Greetings and Salutations, readers! My Nome de Guerre in the battle for truth and objective journalism is Jeremiah Johnson. I hope to pique your interest with a Montana issue that, regardless of the outcome, will have severe ramifications and set a precedent nationwide. This article covers the CSKT (Confederated Salish and Kootenai Tribes) proposed water-rights compact that threatens to take away the private ownership of water for roughly 100,000 Montanans. Should this measure pass, it can set a precedent for the courts throughout the United States by the Federal Government to deprive us of our water rights.
The tale of woe begins with the Hellgate Treaty of 1855 that created the Flathead Indian Reservation. Article III of the Treaty is the point of contention, as it states the Indian tribes have an established “right of taking fish” in waters not on the reservation. The article has been selectively interpreted and further manipulated to this end: the tribes must be able to ensure water quality of their fishing sites; therefore, the water rights in 11 counties must fall under the Tribal jurisdiction.
Enter the EPA to set standards of water quality, the Water Compact Commission, a board that is relentlessly pushing the compact on the populace, the Department of the Interior, the bureaucracy that will collect and manage revenue “on behalf” of the tribes, and the DHS, the enforcement arm of compliance. Should the tribes and the aforementioned players win this fight, all surface water and wells (private wells, mind you) within the boundaries imposed by the Compact will be metered and taxed.
The whole thing is a travesty and should be a moot point in reality: Article I of the same treaty ceded, relinquished, and conveyed (by the tribes) all rights or claims to any land and waters except the Reservation. The State Senate just voted on it a few weeks ago. The Senate holds 29 Republicans and 21 Democrats; however, 11 Republicans voted for the Compact and the measure passed, 32-18. The bottom line: there was not one dissenting Democratic vote on the whole measure.
Such actions are not without precedent. In January of 2014, the EPA declared the town of Riverton, Wyoming to be in the Wind River Indian Reservation. Other figures in this travesty of law include the Department of the Interior and the Department of Justice. The Northern Arapaho and Eastern Shoshone tribes filed an application to receive funding toward the monitoring of air quality via the Clean Air Act. The EPA magnanimously bypassed Congressional Law of 1905 and granted the tribes the status of “Treatment as a State.” The town has more than 10,000 people who now fall under the jurisdiction (regarding taxation and law enforcement) of the Reservation.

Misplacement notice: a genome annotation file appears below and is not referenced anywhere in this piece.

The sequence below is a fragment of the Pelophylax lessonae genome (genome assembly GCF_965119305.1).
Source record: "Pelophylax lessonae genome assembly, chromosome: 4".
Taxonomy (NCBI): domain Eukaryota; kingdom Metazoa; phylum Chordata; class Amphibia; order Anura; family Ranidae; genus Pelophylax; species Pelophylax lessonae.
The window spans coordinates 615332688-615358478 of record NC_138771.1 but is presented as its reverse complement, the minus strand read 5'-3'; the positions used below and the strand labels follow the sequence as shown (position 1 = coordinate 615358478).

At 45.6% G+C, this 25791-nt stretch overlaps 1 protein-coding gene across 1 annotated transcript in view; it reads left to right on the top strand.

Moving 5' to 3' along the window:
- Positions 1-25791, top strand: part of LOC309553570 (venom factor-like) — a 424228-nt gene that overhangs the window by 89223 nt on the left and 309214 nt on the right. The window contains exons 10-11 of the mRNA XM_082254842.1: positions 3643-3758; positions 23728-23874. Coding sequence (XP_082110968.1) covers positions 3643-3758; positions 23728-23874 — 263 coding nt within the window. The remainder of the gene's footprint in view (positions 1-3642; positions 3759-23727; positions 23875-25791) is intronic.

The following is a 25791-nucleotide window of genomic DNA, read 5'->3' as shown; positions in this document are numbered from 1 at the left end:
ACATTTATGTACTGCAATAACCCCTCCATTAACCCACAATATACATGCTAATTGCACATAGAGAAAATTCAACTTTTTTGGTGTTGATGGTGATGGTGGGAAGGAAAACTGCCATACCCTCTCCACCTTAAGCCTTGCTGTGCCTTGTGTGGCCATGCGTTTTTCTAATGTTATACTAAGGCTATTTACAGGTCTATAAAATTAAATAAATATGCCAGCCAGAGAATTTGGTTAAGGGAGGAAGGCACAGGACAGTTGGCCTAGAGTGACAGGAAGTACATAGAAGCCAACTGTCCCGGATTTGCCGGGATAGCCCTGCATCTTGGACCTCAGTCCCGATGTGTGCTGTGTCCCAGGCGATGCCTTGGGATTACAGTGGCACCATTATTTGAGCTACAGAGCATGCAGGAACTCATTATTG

The Choctaw and Chickasaw tribes of Oklahoma filed a federal lawsuit over water rights in 2011, claiming the “rights to and regulatory authority over Treaty Territory water resources.” They also claimed their rights override those of Oklahoma. Once again, the DOJ and the Department of the Interior were involved in this fight that is also unfinished. The lands that both tribes inhabited had been broken apart by the state of Oklahoma more than a century before.
We can see a pattern developing. Local and state politicians use the Indian tribes as a tool to pursue a much larger agenda: the removal of private property from the hands of citizens and the transfer of control into the hands of the federal government. The politicians then receive federal funding to pursue their initiatives. Now a long line of bureaucrats enters the parade: the EPA to save the environment, the DOJ to save the legal rights of the oppressed, the Department of the Interior to manage the tribes’ revenues, and the DHS as the protector-enforcer.
There are many areas in the United States where water rights are either under assault or threatened by the federal government in this manner: the Chesapeake Bay Watershed, the waters of the Colorado River, and the Ogallala Aquifer (used by almost ¼ of the U.S.), to name a few. The important issue to consider with this is the abrogation of Constitutional Law and private property rights and the federal government making its own laws by bureaucratic edict.
We will keep you informed of what transpires in the Montana House vote and the overall results. There is a saying in Montana: “Whiskey is for drinking, and water is for fighting.” The battle over this water compact proves this saying to be true, and this writer would really like to hear from you about similar issues where you reside.